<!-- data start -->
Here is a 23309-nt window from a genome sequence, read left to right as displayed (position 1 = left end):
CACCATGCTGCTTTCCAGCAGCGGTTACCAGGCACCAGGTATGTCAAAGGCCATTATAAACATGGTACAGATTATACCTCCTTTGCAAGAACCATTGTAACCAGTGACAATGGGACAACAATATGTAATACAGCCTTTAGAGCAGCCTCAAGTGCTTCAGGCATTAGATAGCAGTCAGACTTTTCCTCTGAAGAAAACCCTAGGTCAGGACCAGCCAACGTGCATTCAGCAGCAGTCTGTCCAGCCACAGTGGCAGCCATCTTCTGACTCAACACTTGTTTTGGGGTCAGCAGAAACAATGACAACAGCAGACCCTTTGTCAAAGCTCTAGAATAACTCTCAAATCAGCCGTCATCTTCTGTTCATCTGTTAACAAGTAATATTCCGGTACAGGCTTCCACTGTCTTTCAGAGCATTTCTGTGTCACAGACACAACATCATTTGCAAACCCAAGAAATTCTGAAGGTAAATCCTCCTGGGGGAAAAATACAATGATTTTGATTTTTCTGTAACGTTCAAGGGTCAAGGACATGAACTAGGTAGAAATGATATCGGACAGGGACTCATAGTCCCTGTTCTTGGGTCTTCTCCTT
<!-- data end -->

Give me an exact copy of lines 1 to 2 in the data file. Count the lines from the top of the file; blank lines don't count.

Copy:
Here is a 23309-nt window from a genome sequence, read left to right as displayed (position 1 = left end):
CACCATGCTGCTTTCCAGCAGCGGTTACCAGGCACCAGGTATGTCAAAGGCCATTATAAACATGGTACAGATTATACCTCCTTTGCAAGAACCATTGTAACCAGTGACAATGGGACAACAATATGTAATACAGCCTTTAGAGCAGCCTCAAGTGCTTCAGGCATTAGATAGCAGTCAGACTTTTCCTCTGAAGAAAACCCTAGGTCAGGACCAGCCAACGTGCATTCAGCAGCAGTCTGTCCAGCCACAGTGGCAGCCATCTTCTGACTCAACACTTGTTTTGGGGTCAGCAGAAACAATGACAACAGCAGACCCTTTGTCAAAGCTCTAGAATAACTCTCAAATCAGCCGTCATCTTCTGTTCATCTGTTAACAAGTAATATTCCGGTACAGGCTTCCACTGTCTTTCAGAGCATTTCTGTGTCACAGACACAACATCATTTGCAAACCCAAGAAATTCTGAAGGTAAATCCTCCTGGGGGAAAAATACAATGATTTTGATTTTTCTGTAACGTTCAAGGGTCAAGGACATGAACTAGGTAGAAATGATATCGGACAGGGACTCATAGTCCCTGTTCTTGGGTCTTCTCCTT